Routine culturing of L. maculans was on 10% V8 juice with 2% agar. The wild type strains or those isolated during this study are listed in Table 1. Because there is often limited contrast between the color of the V8 juice and fungal hyphae, to increase the contrast in the figures the strains were cultured on potato dextrose agar. Iprodione was dissolved in dimethyl sulfoxide, and added to agar media at final concentrations of 5 or 10 µg/ml.
For genetic segregation analysis, crosses were set up between strain D3-IpR and strain D13, on 20% V8 juice and CaCO3 medium. After 1 week of growth, the plates were overlaid with water agar. Cultures were incubated at 14 °C with alternating 12 h dark-blacklight cycles for 6 weeks. At this point, the plates were examined for the formation of pseudothecia. Asci were released by placing the pseudothecia in sterile water whereby ascospores were discharged naturally. Individual ascospores were then collected and allowed to germinate on 2% water agar plates before being hyphal-tip subcultured to create individual strains. A total of 28 progeny was collected and analyzed.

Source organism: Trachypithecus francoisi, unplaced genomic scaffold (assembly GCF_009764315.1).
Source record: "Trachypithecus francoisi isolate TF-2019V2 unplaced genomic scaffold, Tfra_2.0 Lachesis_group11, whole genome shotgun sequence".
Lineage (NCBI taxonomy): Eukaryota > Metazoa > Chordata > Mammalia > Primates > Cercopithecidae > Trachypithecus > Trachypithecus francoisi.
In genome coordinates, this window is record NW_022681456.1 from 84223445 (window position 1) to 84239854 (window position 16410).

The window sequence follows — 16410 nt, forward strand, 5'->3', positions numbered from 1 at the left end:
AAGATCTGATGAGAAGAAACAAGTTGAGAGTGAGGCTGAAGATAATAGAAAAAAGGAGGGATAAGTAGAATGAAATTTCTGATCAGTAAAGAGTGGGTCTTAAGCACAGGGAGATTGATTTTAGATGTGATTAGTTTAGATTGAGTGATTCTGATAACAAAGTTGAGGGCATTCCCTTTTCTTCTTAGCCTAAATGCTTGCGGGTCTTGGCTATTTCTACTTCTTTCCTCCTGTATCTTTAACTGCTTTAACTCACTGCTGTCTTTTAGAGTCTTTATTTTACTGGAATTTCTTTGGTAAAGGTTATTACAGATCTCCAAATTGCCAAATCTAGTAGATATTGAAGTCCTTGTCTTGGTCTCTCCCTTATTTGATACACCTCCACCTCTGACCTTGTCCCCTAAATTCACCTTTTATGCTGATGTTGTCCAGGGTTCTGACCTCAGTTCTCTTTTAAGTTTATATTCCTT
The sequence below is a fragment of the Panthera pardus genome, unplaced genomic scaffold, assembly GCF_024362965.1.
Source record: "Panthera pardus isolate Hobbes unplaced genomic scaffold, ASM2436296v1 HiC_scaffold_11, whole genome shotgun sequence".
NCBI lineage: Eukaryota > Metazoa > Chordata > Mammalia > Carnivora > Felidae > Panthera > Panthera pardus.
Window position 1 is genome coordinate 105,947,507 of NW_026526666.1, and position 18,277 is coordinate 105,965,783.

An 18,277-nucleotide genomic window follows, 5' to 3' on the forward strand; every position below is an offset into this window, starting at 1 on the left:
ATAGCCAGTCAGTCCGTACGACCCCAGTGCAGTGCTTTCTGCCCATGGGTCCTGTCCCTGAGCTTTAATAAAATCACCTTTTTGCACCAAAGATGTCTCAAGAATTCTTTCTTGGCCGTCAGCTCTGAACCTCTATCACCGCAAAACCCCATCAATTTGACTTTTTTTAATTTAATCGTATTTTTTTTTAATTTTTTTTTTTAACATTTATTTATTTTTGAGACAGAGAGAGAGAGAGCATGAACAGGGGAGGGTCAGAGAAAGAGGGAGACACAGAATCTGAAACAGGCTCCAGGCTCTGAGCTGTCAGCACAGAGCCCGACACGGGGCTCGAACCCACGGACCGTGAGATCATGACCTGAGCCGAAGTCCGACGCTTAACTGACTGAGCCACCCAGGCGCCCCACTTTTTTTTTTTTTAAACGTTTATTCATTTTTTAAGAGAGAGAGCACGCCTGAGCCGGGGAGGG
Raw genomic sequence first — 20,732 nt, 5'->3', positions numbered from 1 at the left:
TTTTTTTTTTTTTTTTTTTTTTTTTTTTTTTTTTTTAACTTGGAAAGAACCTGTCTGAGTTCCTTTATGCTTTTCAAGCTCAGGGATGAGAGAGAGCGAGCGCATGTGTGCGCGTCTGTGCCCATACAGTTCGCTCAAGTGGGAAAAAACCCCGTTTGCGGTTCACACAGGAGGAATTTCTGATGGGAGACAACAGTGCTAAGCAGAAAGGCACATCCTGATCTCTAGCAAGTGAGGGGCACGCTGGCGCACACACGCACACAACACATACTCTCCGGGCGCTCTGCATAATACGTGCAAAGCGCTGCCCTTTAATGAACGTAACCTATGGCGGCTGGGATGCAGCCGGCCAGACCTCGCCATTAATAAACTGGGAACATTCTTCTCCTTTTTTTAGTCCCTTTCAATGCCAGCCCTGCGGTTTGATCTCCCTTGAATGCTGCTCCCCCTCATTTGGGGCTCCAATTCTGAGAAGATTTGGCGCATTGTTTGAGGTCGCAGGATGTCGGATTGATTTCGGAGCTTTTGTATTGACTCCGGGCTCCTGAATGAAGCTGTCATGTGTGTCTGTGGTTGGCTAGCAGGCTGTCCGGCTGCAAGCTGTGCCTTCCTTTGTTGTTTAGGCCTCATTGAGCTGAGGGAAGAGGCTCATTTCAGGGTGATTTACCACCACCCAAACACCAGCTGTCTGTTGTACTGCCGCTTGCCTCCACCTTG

DNA isolation of L. maculans, PCR and sequencing
Leptosphaeria maculans mycelia were cultured in 10% cleared V8 juice medium (pH 6). Mycelia were freeze-dried, broken with 2 mm glass beads, and DNA extracted in a CTAB buffer and incubation at 65 °C, followed by one chloroform extraction, and precipitation with an equal volume of isopropanol .
For sequencing, hos1 was amplified with different primer combinations to cover different regions of this large gene. Amplicons used to identify spontaneous mutations were MAI0218-MAI0223 and MAI0220-MAI0224. Primer sequences used in this study are found in Additional file 1: Table S1. Primers used to amplify and then identify mutations in hos1 induced by CRISPR-Cas9 were MAI0220-MAI0224.